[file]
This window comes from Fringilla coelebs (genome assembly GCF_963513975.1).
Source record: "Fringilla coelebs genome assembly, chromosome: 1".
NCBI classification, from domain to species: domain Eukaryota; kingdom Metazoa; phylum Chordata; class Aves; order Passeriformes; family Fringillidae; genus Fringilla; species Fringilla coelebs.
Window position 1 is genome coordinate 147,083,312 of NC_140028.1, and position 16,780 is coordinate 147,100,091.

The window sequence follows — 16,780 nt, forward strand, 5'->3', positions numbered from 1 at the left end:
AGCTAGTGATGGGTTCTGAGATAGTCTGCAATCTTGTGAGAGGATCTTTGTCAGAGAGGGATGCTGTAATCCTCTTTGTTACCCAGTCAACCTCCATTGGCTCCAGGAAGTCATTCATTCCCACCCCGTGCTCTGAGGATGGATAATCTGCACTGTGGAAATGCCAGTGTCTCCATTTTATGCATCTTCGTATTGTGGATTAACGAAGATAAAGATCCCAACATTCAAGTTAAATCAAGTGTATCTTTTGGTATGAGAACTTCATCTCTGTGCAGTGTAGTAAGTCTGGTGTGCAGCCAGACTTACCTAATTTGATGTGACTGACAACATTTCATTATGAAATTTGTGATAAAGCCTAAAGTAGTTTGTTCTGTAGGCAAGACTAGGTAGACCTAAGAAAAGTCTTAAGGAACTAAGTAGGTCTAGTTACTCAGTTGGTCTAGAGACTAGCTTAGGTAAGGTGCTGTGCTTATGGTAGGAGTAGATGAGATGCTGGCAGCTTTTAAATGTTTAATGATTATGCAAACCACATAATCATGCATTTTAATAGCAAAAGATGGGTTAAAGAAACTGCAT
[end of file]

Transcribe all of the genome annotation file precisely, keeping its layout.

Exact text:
This window comes from Fringilla coelebs (genome assembly GCF_963513975.1).
Source record: "Fringilla coelebs genome assembly, chromosome: 1".
NCBI classification, from domain to species: domain Eukaryota; kingdom Metazoa; phylum Chordata; class Aves; order Passeriformes; family Fringillidae; genus Fringilla; species Fringilla coelebs.
Window position 1 is genome coordinate 147,083,312 of NC_140028.1, and position 16,780 is coordinate 147,100,091.

The window sequence follows — 16,780 nt, forward strand, 5'->3', positions numbered from 1 at the left end:
AGCTAGTGATGGGTTCTGAGATAGTCTGCAATCTTGTGAGAGGATCTTTGTCAGAGAGGGATGCTGTAATCCTCTTTGTTACCCAGTCAACCTCCATTGGCTCCAGGAAGTCATTCATTCCCACCCCGTGCTCTGAGGATGGATAATCTGCACTGTGGAAATGCCAGTGTCTCCATTTTATGCATCTTCGTATTGTGGATTAACGAAGATAAAGATCCCAACATTCAAGTTAAATCAAGTGTATCTTTTGGTATGAGAACTTCATCTCTGTGCAGTGTAGTAAGTCTGGTGTGCAGCCAGACTTACCTAATTTGATGTGACTGACAACATTTCATTATGAAATTTGTGATAAAGCCTAAAGTAGTTTGTTCTGTAGGCAAGACTAGGTAGACCTAAGAAAAGTCTTAAGGAACTAAGTAGGTCTAGTTACTCAGTTGGTCTAGAGACTAGCTTAGGTAAGGTGCTGTGCTTATGGTAGGAGTAGATGAGATGCTGGCAGCTTTTAAATGTTTAATGATTATGCAAACCACATAATCATGCATTTTAATAGCAAAAGATGGGTTAAAGAAACTGCAT